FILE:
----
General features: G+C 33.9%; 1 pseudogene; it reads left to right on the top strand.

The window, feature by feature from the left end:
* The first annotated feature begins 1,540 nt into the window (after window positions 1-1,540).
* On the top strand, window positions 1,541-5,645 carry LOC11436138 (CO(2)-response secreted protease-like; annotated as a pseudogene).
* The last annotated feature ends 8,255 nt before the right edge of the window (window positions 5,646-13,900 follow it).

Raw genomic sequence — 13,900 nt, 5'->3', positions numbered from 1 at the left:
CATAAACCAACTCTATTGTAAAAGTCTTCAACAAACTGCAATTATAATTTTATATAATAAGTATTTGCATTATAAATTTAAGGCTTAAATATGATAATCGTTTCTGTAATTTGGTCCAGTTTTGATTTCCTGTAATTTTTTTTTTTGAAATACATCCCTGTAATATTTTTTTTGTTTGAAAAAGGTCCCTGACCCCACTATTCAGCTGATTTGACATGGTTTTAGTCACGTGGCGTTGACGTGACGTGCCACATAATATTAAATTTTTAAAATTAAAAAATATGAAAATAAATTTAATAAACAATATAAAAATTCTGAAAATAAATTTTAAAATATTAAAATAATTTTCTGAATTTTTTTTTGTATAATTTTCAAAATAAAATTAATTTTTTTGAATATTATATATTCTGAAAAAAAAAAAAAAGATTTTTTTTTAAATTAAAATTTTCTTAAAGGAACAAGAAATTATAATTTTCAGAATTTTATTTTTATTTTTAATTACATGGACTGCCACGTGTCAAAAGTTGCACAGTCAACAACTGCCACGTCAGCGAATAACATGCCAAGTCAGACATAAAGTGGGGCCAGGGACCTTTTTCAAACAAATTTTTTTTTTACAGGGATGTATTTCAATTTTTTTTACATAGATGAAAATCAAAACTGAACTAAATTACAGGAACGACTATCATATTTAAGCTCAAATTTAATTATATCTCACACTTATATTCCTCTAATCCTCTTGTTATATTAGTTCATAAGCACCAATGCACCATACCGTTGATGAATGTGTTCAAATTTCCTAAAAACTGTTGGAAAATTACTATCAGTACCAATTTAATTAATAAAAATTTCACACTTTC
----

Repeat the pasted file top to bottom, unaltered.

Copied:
General features: G+C 33.9%; 1 pseudogene; it reads left to right on the top strand.

The window, feature by feature from the left end:
* The first annotated feature begins 1,540 nt into the window (after window positions 1-1,540).
* On the top strand, window positions 1,541-5,645 carry LOC11436138 (CO(2)-response secreted protease-like; annotated as a pseudogene).
* The last annotated feature ends 8,255 nt before the right edge of the window (window positions 5,646-13,900 follow it).

Raw genomic sequence — 13,900 nt, 5'->3', positions numbered from 1 at the left:
CATAAACCAACTCTATTGTAAAAGTCTTCAACAAACTGCAATTATAATTTTATATAATAAGTATTTGCATTATAAATTTAAGGCTTAAATATGATAATCGTTTCTGTAATTTGGTCCAGTTTTGATTTCCTGTAATTTTTTTTTTTGAAATACATCCCTGTAATATTTTTTTTGTTTGAAAAAGGTCCCTGACCCCACTATTCAGCTGATTTGACATGGTTTTAGTCACGTGGCGTTGACGTGACGTGCCACATAATATTAAATTTTTAAAATTAAAAAATATGAAAATAAATTTAATAAACAATATAAAAATTCTGAAAATAAATTTTAAAATATTAAAATAATTTTCTGAATTTTTTTTTGTATAATTTTCAAAATAAAATTAATTTTTTTGAATATTATATATTCTGAAAAAAAAAAAAAAGATTTTTTTTTAAATTAAAATTTTCTTAAAGGAACAAGAAATTATAATTTTCAGAATTTTATTTTTATTTTTAATTACATGGACTGCCACGTGTCAAAAGTTGCACAGTCAACAACTGCCACGTCAGCGAATAACATGCCAAGTCAGACATAAAGTGGGGCCAGGGACCTTTTTCAAACAAATTTTTTTTTTACAGGGATGTATTTCAATTTTTTTTACATAGATGAAAATCAAAACTGAACTAAATTACAGGAACGACTATCATATTTAAGCTCAAATTTAATTATATCTCACACTTATATTCCTCTAATCCTCTTGTTATATTAGTTCATAAGCACCAATGCACCATACCGTTGATGAATGTGTTCAAATTTCCTAAAAACTGTTGGAAAATTACTATCAGTACCAATTTAATTAATAAAAATTTCACACTTTC